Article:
Pedro, our Rio de Janeiro Airbnb owner, came to our apartment in the morning. He had a spare apartment key and another key to reset the safe. He brought a folder of gifts – a photograph he’d taken on Rio’s Ipanema Beach, a travel brochure featuring his images from Sudan and a bulletin from his 2013 photography exhibit. He had them ready for travel in a protective, plastic sleeve with barrier paper. Such care.
He offered to take us for a juice and for a trip to Saturday’s market in the nearby square. We were thrilled to have a personal travel guide. We went to the juice store on the corner, and Pedro ordered for us – asking for samples from the waiter who took our order. I had a mango/pineapple juice, and LCP had an avocado milk juice. We all shared a breakfast sandwich, Pedro’s choice. So good.
We walked across the street to the market. Pedro confirmed it was OK to get out my camera, and he put my backpack on his front, crossing his arms across my pack to protect it while we walked the market’s aisles.
Leaving the market, LCP unexpectedly hollered, “ewww, what is this?!” Something disgusting had dropped onto her foot out of nowhere – was it a bird? Was it from a dog? I grabbed a paper towel from a fruit stand vendor to clean it off her foot. Pedro bent down to help her out. Protecting. We’d barely started walking, and it happened again! UGH! Right then, a local stopped us, warning us in Portuguese to keep walking and to get away – thankfully, Pedro was able to translate the warning for us. As we rushed out of the market, Pedro discerned that LCP had probably been a target. It’s a thing in Rio to toss something nasty onto someone’s bare skin – the person reacts by trying to clean it off of themselves and then the thief pickpockets the person or asks for money to clean it. Thankfully, we weren’t victims – we’re thankful for our Brazilian friends who had our backs (and foot.) Once again, protecting.
Pedro suggested that we go with him to Copacabana Beach – we could share his cab. Since his apartment is across the street, he’d change his clothes and then join us at the military fort next to the beach. He had officially become our unofficial Rio tour guide –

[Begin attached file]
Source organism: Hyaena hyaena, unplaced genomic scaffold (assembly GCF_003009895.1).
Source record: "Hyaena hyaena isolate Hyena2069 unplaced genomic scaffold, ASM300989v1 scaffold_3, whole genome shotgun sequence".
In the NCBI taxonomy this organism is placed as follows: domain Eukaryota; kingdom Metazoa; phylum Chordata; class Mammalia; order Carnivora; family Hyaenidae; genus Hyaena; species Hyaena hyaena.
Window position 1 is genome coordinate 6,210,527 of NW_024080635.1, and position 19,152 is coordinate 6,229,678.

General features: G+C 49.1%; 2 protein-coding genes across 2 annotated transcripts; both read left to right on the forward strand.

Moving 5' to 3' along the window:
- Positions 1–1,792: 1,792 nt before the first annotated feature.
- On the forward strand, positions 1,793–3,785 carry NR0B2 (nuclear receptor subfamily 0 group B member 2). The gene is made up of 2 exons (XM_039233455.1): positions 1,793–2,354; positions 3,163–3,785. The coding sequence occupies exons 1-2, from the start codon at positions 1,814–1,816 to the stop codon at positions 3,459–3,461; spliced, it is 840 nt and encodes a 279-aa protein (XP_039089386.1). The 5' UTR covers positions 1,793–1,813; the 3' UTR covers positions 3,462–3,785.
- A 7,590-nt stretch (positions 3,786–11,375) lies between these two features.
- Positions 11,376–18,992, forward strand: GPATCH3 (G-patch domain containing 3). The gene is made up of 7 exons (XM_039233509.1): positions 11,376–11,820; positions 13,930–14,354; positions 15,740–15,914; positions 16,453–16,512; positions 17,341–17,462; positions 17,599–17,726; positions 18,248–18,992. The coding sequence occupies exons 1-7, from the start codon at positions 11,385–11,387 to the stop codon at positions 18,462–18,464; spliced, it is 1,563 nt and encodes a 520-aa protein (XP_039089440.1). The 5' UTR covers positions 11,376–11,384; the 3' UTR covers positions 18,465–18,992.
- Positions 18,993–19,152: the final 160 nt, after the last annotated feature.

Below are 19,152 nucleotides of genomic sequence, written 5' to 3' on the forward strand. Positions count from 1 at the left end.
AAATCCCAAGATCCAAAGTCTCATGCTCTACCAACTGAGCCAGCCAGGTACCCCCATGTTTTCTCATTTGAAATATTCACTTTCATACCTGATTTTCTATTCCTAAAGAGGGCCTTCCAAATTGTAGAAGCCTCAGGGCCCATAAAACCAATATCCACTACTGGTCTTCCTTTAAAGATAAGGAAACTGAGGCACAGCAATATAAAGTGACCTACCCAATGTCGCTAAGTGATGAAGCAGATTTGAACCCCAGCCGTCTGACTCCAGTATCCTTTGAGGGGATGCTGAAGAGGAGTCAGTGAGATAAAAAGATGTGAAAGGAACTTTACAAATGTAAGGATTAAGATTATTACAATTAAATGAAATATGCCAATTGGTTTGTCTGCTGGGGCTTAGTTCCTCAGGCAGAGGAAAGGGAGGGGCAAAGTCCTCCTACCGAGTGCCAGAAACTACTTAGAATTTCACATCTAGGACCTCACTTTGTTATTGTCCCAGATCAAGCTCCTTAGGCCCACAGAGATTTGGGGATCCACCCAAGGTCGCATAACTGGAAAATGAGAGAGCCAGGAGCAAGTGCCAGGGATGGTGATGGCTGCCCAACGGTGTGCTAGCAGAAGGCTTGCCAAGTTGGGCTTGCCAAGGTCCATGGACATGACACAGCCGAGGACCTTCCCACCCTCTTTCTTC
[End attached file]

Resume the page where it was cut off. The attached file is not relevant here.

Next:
Leaving Copacabana and heading back toward our apartment and Ipanema Beach, Pedro gave me some advice, “you need to go change your clothes. You need to blend in like a local – Havaianas, tank top, swimming suit and shorts…” He was looking out for me. Even though I thought my no jewelry and hidden camera equipment made me look less like a tourist, but Pedro’s assessment: right then, I looked like a foreigner, wearing Lululemon pants and designer sunglasses. On the way to change my clothes, we ran into Pedro’s Belgian friend, a real estate developer, who was walking to the beach in his Speedo. The Belgium man reinforced Pedro’s advice. With his 50+ year old mouth full of metal braces, he spoke to us about the sketchiness of the beach, but his happy-go-lucky approach made us laugh out loud. He only brings one credit card and he leaves the card and his cheap sunglasses at a favorite bar while he swims. Words of Rio wisdom: Blend in like a local.
We left Happy Speedo Guy at a beach bar and walked to the end of the Ipanema beach with Pedro. Pedro motioned that it was OK to get my camera out of my backpack. We hiked to the top of a hill overlooking Ipanema Beach, following Pedro as he pointed out the landmarks. At the top of the hill, we watched the locals, took in the view and made more friends.
Having an AirBnB owner, who unexpectedly became our local tour guide and friend,
was a Godsend. He introduced us to his friends along the way, making us feel at home.
We learned Rio’s ropes from a pro and were able to travel all over Rio, protected, with the help of an angel,
and now a life-long friend.